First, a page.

Five Tips for Fostering Happy Holiday Conversations

We’ve all experienced some awkward holiday conversations. Many people will be gathering in person this year for the first time in quite a while, so you might be navigating some challenging relationships—like talking to the cousin you rarely see and don’t have much in common with, or the uncle who can’t stop pushing political views you don’t share. Sometimes it can be hard to keep things positive!

We at the Great Books Foundation have facilitated literally thousands of conversations among so many different people, young and old. We know there are simple things you can do to get things moving in a better direction. Here are five tips to try!

  1. Express appreciation for the occasion. If you can genuinely say that you’re happy for the holiday opportunity to see family members again, that can set a good baseline mood. Statements like “I can’t believe it’s been so long” or “It’s good to see so many of us together” can put the focus on gathering as something to celebrate, rather than to endure.
  2. Listen without interrupting. Rather than getting defensive or assuming you know where a statement is going, concentrate on honoring the speaker with your attention. Simply hearing someone out—assuming they are not saying something genuinely offensive—can have a powerful effect. Demonstrating respect in this way may help reset a relationship.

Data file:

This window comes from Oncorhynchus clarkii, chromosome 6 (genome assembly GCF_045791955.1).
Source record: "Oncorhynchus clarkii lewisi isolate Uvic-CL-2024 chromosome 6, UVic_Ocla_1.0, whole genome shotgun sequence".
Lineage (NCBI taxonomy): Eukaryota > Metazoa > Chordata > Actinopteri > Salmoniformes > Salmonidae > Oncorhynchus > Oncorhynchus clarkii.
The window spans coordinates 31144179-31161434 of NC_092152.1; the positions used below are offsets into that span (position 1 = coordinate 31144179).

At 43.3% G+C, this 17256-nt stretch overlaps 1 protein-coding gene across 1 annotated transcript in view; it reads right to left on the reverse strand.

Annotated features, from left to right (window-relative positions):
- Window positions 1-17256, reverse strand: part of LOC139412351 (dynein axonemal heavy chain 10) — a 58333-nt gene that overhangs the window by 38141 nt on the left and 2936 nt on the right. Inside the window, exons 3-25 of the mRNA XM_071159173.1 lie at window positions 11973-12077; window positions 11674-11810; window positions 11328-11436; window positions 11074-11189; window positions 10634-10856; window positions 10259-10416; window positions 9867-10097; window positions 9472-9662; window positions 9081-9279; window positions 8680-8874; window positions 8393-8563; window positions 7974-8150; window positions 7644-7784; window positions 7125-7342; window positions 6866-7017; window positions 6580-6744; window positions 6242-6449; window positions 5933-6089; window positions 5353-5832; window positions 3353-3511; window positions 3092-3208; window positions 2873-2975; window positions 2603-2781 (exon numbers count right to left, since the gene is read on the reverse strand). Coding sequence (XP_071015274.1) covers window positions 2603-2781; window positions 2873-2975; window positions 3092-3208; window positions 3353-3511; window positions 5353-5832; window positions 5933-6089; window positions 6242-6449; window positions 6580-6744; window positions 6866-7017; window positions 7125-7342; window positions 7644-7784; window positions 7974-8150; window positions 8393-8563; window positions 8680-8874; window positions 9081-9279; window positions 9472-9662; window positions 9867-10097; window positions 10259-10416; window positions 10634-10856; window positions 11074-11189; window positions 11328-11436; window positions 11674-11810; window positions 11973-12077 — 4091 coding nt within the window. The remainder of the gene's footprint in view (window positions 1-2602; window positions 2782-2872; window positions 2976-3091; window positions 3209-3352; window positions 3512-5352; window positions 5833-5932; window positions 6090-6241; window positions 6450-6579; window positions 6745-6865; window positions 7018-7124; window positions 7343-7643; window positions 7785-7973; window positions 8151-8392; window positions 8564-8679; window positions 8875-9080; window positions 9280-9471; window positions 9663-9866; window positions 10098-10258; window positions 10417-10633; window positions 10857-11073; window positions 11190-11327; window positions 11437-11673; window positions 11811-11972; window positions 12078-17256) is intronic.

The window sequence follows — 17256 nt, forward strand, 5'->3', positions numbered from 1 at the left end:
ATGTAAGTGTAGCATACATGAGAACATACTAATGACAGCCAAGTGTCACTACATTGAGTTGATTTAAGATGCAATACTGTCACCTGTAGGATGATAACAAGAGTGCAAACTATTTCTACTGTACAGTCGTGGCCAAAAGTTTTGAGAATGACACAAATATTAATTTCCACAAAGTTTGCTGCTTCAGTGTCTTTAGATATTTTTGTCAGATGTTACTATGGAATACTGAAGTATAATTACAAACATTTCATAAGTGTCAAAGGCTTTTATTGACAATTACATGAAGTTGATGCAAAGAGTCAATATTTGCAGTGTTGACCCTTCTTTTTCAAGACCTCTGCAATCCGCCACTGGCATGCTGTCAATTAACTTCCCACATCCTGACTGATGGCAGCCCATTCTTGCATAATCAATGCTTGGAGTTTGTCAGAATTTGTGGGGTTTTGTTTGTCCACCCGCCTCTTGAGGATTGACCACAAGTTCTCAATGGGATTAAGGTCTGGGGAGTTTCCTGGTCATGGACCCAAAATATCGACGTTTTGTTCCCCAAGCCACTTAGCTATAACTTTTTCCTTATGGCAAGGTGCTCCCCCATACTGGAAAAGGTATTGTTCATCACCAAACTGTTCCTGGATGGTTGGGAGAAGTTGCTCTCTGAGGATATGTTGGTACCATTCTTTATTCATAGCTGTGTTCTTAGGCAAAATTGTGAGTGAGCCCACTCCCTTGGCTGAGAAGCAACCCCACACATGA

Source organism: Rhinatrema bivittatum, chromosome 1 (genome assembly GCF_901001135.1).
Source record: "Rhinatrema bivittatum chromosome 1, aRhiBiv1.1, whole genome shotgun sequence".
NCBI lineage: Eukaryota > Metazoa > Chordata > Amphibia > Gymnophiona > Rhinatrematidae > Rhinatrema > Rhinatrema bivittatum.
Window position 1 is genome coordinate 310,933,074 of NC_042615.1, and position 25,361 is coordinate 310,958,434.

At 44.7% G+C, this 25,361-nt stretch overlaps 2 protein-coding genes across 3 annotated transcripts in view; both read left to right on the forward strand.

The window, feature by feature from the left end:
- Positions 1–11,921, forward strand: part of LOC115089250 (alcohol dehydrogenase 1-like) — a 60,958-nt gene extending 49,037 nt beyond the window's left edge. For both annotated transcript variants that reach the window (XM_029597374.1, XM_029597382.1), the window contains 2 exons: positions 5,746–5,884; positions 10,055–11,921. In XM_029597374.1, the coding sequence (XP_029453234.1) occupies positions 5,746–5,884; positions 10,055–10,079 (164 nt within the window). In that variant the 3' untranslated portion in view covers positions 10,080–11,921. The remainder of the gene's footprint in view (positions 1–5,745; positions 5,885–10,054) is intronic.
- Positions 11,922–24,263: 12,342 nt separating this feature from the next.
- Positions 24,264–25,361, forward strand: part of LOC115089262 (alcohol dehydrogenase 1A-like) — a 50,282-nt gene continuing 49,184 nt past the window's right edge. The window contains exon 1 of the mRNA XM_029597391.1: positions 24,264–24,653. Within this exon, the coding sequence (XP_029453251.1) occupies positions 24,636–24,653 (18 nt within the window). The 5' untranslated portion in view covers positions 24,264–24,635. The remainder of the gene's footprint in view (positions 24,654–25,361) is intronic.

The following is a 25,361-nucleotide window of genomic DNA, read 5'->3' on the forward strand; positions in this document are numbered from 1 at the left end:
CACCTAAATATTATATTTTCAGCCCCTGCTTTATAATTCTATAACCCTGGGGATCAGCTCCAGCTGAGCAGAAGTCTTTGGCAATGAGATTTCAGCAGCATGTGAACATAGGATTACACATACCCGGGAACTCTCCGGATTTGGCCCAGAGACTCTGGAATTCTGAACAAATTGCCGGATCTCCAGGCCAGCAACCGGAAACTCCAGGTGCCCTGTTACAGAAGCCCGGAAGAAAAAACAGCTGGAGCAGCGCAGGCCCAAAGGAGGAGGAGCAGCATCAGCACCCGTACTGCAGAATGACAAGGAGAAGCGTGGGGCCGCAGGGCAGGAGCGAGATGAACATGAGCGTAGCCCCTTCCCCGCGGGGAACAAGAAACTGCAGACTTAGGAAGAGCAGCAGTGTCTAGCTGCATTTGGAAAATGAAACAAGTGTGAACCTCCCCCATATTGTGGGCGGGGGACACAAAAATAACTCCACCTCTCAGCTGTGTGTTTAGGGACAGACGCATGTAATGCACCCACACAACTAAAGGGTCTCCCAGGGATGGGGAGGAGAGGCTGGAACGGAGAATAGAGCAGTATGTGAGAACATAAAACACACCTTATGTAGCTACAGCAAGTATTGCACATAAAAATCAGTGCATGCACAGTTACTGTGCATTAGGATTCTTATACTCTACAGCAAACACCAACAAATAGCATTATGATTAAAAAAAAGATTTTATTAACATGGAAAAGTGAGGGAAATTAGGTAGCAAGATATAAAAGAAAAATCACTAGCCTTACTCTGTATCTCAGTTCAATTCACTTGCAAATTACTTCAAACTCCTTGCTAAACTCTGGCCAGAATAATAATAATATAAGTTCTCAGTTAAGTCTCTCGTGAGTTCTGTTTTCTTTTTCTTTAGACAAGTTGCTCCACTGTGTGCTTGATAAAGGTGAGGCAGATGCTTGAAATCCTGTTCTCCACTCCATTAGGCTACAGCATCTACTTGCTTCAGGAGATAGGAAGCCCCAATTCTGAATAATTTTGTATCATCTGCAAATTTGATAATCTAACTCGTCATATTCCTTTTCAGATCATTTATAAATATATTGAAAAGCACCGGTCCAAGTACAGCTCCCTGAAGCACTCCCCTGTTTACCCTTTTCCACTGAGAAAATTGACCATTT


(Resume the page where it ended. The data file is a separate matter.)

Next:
3. Ask targeted follow-up questions. Pick up on any non-contentious topic mentioned and ask for more information. Questions like “You said you got a promotion at work—how is that going for you?” or “How is your daughter enjoying being on the volleyball team?” can steer a conversation into positive territory.
  4. Take some thinking time. Especially if a pattern of conflict is already established in a relationship, it can be hard to avoid responding immediately and angrily to a provocative remark. Instead, take a few moments to weigh your reaction and decide how—or whether—you want to react. Even a brief pause can help cool not only your own emotions but also your conversational partner’s.
  5. Have some phrases ready if you need to walk away. Even with the best intentions, sometimes a conversation can’t be redirected or reset. When that’s the case, it helps to have some simple exit lines in mind. Statements like “I believe we’ll just need to agree to disagree” or “I’ll need to take some time to think about that” can enable you to disengage from an argument civilly.

2021 has been another challenging year! We hope you and yours are able to enjoy the holiday season safely, and we wish you the very best in 2022.

To learn how to use an inquiry-based approach in your educational setting, just select your state or location below to schedule an appointment with your Great Books educational consultant. We will be happy to help you get off to a great start in the New Year!

Senior Professional Learning Consultant and Editor. Nancy Carr has over 20 years of experience as both a professional development coach and a curriculum developer, working in schools throughout the country and with a wide range of student populations. Her work focuses on the intersection of curriculum materials and classroom practice, and she has helped develop many of the Foundation’s current K–12 materials. Nancy holds a PhD in English from the University of Virginia.